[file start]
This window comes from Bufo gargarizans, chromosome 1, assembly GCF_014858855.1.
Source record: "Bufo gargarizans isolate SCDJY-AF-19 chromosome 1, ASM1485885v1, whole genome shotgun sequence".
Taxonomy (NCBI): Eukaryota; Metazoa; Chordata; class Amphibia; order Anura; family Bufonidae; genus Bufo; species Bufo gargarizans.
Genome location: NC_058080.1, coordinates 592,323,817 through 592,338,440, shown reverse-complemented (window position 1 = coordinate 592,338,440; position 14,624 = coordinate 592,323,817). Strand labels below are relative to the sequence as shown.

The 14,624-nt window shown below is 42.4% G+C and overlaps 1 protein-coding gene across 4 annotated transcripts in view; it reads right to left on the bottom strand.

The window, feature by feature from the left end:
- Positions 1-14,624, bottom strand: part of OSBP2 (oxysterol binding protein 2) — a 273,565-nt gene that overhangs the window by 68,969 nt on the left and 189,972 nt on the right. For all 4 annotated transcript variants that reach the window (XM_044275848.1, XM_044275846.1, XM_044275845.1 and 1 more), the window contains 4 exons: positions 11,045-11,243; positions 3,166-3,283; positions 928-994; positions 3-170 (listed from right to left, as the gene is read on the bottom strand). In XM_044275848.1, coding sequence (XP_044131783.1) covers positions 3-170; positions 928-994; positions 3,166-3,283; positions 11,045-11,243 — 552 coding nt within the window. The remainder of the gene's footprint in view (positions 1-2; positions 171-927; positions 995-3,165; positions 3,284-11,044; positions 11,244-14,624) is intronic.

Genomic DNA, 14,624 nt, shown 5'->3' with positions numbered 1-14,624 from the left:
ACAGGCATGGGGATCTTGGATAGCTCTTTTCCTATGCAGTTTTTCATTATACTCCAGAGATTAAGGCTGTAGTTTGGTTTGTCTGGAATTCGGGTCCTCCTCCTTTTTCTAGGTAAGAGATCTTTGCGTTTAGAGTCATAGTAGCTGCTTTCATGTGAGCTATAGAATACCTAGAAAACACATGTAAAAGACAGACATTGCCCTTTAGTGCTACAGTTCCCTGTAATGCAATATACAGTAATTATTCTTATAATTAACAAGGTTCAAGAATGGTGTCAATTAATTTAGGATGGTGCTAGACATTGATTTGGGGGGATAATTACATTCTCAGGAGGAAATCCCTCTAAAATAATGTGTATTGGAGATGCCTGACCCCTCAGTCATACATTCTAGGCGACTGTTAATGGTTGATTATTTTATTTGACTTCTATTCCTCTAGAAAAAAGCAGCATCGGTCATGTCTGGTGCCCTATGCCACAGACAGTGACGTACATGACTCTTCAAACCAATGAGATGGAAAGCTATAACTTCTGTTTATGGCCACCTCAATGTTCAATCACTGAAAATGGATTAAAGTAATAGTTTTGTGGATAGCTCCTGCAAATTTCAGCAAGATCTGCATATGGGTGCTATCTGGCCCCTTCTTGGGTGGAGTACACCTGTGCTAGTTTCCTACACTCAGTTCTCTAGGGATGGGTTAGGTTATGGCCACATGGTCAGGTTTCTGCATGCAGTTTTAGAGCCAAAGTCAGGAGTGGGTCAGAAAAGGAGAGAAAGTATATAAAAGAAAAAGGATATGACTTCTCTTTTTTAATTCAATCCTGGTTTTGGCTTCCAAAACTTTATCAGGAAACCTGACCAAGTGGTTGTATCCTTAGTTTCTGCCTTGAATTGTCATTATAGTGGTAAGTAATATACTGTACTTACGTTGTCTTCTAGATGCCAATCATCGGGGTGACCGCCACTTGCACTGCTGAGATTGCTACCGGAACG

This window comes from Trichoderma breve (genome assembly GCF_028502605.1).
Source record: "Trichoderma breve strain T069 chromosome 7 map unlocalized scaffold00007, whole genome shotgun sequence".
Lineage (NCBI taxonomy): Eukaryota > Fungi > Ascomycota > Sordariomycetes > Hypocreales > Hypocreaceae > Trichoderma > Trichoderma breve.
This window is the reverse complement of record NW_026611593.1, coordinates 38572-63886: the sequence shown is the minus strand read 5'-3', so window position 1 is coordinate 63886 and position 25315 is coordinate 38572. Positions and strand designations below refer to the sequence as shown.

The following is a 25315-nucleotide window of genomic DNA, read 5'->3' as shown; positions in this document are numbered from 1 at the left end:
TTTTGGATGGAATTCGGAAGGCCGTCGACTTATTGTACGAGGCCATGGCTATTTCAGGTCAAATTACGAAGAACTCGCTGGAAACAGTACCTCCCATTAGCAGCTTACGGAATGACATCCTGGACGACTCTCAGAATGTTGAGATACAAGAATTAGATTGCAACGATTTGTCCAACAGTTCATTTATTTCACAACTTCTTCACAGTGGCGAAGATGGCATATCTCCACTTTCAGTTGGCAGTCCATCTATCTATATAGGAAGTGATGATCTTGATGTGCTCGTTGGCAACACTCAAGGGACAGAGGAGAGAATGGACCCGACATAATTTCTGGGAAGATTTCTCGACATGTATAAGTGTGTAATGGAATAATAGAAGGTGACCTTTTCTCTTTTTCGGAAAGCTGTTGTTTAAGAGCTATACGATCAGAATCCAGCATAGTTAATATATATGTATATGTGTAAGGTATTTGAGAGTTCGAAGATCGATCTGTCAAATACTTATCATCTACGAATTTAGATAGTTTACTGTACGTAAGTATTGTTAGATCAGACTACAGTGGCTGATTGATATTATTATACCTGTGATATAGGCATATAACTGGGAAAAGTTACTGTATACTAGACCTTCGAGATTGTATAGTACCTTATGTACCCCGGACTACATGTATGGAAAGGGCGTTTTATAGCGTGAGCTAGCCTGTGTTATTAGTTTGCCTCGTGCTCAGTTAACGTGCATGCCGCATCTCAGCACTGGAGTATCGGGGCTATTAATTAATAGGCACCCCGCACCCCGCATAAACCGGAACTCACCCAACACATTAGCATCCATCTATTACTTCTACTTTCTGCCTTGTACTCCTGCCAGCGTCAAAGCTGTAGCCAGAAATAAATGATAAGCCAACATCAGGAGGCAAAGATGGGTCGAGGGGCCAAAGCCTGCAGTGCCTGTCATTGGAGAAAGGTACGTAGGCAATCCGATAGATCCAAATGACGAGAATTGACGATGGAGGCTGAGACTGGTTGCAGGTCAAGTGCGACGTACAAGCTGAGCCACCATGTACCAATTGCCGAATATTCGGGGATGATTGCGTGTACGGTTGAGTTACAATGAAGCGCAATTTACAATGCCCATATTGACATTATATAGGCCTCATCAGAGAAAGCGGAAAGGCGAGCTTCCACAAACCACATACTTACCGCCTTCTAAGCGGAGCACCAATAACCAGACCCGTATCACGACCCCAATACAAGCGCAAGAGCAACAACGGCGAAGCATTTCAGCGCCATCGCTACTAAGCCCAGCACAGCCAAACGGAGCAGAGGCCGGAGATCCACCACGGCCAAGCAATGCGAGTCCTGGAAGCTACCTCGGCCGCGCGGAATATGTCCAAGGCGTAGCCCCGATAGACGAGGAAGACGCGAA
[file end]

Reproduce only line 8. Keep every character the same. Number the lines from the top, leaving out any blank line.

Genomic DNA, 14,624 nt, shown 5'->3' with positions numbered 1-14,624 from the left: